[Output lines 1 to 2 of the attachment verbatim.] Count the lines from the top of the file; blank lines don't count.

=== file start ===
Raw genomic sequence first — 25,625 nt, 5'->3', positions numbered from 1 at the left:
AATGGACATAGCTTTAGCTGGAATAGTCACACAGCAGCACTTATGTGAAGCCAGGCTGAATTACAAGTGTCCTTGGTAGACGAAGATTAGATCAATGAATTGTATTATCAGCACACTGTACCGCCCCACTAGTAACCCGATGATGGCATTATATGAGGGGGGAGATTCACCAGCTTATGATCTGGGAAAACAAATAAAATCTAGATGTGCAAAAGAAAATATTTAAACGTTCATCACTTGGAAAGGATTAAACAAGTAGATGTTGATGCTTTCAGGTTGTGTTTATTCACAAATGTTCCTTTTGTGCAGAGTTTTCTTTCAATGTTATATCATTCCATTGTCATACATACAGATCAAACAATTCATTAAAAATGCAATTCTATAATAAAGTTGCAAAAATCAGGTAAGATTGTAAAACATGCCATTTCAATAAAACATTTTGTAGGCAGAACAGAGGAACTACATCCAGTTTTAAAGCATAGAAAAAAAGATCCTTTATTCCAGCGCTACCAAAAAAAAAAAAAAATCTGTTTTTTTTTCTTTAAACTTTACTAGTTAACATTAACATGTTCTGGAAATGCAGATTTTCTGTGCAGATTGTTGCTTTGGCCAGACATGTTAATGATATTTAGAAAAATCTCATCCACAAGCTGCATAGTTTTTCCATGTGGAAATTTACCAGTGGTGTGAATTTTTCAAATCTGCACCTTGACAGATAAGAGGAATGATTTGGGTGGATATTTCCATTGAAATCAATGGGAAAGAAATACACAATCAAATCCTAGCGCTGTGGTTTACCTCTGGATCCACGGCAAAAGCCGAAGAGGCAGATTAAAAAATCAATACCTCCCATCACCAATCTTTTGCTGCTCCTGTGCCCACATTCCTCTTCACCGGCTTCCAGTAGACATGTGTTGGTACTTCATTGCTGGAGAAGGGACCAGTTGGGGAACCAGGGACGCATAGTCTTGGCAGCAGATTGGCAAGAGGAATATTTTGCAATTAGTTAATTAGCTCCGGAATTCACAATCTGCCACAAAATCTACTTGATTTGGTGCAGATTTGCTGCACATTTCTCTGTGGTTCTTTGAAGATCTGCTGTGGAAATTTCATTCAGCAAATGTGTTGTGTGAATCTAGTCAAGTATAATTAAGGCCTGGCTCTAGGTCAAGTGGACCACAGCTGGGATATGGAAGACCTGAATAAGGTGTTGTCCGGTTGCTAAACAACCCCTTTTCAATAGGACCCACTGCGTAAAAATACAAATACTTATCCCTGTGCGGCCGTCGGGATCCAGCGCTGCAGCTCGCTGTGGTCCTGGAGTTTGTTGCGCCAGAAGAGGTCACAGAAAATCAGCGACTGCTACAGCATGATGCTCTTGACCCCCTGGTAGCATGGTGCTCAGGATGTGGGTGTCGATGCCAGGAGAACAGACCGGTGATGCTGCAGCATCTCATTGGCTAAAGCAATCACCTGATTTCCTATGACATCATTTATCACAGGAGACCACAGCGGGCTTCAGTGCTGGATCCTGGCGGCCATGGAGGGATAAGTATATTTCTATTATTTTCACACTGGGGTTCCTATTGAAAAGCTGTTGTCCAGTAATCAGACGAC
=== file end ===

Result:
Raw genomic sequence first — 25,625 nt, 5'->3', positions numbered from 1 at the left:
AATGGACATAGCTTTAGCTGGAATAGTCACACAGCAGCACTTATGTGAAGCCAGGCTGAATTACAAGTGTCCTTGGTAGACGAAGATTAGATCAATGAATTGTATTATCAGCACACTGTACCGCCCCACTAGTAACCCGATGATGGCATTATATGAGGGGGGAGATTCACCAGCTTATGATCTGGGAAAACAAATAAAATCTAGATGTGCAAAAGAAAATATTTAAACGTTCATCACTTGGAAAGGATTAAACAAGTAGATGTTGATGCTTTCAGGTTGTGTTTATTCACAAATGTTCCTTTTGTGCAGAGTTTTCTTTCAATGTTATATCATTCCATTGTCATACATACAGATCAAACAATTCATTAAAAATGCAATTCTATAATAAAGTTGCAAAAATCAGGTAAGATTGTAAAACATGCCATTTCAATAAAACATTTTGTAGGCAGAACAGAGGAACTACATCCAGTTTTAAAGCATAGAAAAAAAGATCCTTTATTCCAGCGCTACCAAAAAAAAAAAAAAATCTGTTTTTTTTTCTTTAAACTTTACTAGTTAACATTAACATGTTCTGGAAATGCAGATTTTCTGTGCAGATTGTTGCTTTGGCCAGACATGTTAATGATATTTAGAAAAATCTCATCCACAAGCTGCATAGTTTTTCCATGTGGAAATTTACCAGTGGTGTGAATTTTTCAAATCTGCACCTTGACAGATAAGAGGAATGATTTGGGTGGATATTTCCATTGAAATCAATGGGAAAGAAATACACAATCAAATCCTAGCGCTGTGGTTTACCTCTGGATCCACGGCAAAAGCCGAAGAGGCAGATTAAAAAATCAATACCTCCCATCACCAATCTTTTGCTGCTCCTGTGCCCACATTCCTCTTCACCGGCTTCCAGTAGACATGTGTTGGTACTTCATTGCTGGAGAAGGGACCAGTTGGGGAACCAGGGACGCATAGTCTTGGCAGCAGATTGGCAAGAGGAATATTTTGCAATTAGTTAATTAGCTCCGGAATTCACAATCTGCCACAAAATCTACTTGATTTGGTGCAGATTTGCTGCACATTTCTCTGTGGTTCTTTGAAGATCTGCTGTGGAAATTTCATTCAGCAAATGTGTTGTGTGAATCTAGTCAAGTATAATTAAGGCCTGGCTCTAGGTCAAGTGGACCACAGCTGGGATATGGAAGACCTGAATAAGGTGTTGTCCGGTTGCTAAACAACCCCTTTTCAATAGGACCCACTGCGTAAAAATACAAATACTTATCCCTGTGCGGCCGTCGGGATCCAGCGCTGCAGCTCGCTGTGGTCCTGGAGTTTGTTGCGCCAGAAGAGGTCACAGAAAATCAGCGACTGCTACAGCATGATGCTCTTGACCCCCTGGTAGCATGGTGCTCAGGATGTGGGTGTCGATGCCAGGAGAACAGACCGGTGATGCTGCAGCATCTCATTGGCTAAAGCAATCACCTGATTTCCTATGACATCATTTATCACAGGAGACCACAGCGGGCTTCAGTGCTGGATCCTGGCGGCCATGGAGGGATAAGTATATTTCTATTATTTTCACACTGGGGTTCCTATTGAAAAGCTGTTGTCCAGTAATCAGACGAC